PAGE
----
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The Olympics and Black History Month

The 2018 Winter Olympics, officially the XXIII Winter Games in South Korea, will come to an end late this month, coinciding with the observance of Black History Month here in the United States.

Olympic events historically have shown outstanding young American athletes in a variety of sports, and 2018 is certain to follow that tradition.

Each of us may have many different favorites in the long list of Olympics athletes, but it would be difficult to find two more spectacularly successful individuals than Jesse Owens in the 1936 games and Wilma Rudolph in 1960. Owens established world records in Germany and Rudolph in Italy, both before the first celebration of Black History Month in 1970.

Jesse Owens, the son of a sharecropper and the grandson of a slave, was once the fastest man on earth. During the Great Depression, he managed to enroll as a student at Ohio State University while working part-time to help support his family. He set world records in track and field at the Big Ten Championships in 1935. Then in 1936, he became the first American track and field athlete to win four gold medals in a single Olympiad. It was a record that stood for almost half a century.

Wilma Rudolph, was a native Tennessean who was born in what is now a part of Clarksville. She was the 20th of 22 siblings from her father’s two marriages. Her father worked as a railway porter and her mother as a maid. She contracted polio at the age of four, was fortunate to recover, but she lost strength in her left leg and foot. It was not until she was 12 that she learned to walk without a leg brace or special shoe for support. She competed in amateur events and in 1956 qualified to compete at the Melbourne Olympic Games.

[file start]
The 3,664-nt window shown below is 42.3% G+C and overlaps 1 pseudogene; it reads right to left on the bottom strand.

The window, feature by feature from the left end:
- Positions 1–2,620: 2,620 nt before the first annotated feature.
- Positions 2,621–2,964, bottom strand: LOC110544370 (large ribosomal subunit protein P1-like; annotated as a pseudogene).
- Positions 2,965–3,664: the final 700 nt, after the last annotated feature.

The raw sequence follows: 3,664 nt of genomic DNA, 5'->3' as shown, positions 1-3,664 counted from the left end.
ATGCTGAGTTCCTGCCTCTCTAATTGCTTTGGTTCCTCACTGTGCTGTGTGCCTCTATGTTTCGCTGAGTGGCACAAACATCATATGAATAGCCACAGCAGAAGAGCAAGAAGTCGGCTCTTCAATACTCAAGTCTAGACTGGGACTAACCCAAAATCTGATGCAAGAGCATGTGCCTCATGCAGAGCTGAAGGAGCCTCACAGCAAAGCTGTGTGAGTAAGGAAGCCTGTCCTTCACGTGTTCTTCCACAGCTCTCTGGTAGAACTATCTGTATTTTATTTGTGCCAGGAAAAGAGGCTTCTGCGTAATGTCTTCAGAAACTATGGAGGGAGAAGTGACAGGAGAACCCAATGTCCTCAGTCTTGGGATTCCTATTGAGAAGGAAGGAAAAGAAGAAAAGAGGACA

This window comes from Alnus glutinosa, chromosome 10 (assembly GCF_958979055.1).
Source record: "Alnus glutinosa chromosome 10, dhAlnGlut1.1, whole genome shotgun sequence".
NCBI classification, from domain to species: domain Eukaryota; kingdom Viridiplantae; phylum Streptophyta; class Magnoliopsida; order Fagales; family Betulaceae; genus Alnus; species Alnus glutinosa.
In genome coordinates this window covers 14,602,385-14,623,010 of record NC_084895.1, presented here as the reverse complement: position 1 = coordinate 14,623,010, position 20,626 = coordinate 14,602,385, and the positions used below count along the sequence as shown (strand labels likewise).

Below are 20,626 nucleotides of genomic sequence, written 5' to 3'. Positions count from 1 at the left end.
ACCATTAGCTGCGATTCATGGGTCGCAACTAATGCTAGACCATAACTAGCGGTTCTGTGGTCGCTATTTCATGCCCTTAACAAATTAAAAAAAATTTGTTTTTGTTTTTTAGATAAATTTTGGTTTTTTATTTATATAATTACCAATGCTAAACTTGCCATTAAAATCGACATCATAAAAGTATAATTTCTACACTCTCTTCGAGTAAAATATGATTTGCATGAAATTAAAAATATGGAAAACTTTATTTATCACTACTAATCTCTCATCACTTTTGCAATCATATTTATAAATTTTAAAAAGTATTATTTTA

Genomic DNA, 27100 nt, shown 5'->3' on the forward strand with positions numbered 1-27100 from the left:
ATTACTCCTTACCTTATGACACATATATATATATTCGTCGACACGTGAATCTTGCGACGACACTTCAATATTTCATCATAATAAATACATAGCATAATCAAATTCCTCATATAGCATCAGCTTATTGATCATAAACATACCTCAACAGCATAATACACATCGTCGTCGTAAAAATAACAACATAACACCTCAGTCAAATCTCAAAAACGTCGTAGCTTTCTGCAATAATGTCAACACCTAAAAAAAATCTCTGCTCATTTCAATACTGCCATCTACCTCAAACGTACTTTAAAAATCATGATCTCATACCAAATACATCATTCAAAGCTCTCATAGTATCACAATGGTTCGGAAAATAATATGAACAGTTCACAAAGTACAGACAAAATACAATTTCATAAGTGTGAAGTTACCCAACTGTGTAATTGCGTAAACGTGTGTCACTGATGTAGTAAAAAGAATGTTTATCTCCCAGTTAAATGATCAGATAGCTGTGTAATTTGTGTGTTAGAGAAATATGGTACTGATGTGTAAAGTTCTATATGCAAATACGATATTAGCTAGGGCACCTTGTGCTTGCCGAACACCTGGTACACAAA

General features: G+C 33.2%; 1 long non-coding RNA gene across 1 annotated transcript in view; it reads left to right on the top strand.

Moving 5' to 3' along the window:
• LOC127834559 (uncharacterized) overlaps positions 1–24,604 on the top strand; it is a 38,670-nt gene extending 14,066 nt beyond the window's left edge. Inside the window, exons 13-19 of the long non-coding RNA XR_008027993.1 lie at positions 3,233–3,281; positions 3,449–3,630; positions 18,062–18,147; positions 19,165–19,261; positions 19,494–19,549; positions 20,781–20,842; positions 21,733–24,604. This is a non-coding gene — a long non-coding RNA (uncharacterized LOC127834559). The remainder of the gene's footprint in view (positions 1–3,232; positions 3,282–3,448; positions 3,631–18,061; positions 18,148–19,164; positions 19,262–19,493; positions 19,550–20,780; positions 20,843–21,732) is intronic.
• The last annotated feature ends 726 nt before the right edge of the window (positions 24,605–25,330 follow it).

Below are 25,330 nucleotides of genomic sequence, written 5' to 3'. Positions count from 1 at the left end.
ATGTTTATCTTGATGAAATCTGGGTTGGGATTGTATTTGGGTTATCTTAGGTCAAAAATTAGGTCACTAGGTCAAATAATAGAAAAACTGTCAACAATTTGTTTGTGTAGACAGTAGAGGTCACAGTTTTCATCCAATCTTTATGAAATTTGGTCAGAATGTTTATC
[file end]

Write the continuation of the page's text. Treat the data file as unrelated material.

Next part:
At the 1960 Summer Olympics, Wilma Rudolph became the first American woman to win three gold medals in a single Olympiad. She was often referred to afterwards as “the fastest woman in history.” She often said that she had a special, personal reason to hope for victory: she wanted to pay tribute to Jesse Owens who had been her inspiration.

Both of these great black athletes set track and field records that have served younger generations for years as examples of unsurpassed achievement by individuals who had family support and unusual coaching, Owens at Ohio State and Rudolph at Tennessee State.

One of Wilma Rudolph’s often-repeated quotes is “No matter what accomplishments you make, somebody helps you.” It was one of Jesse Owens’ daughters whose quote was directed at today’s youth, “You don’t have to have everything to want to be somebody. You can find more people that want to help you than you think.”

The lives of both are documented in various books, television, and movies not just for Black History Month but for a new generation of Americans.

William H. Baker, native of Claiborne County, Tennessee, and former resident of Middlesboro, may be contacted at wbaker@limestone.edu.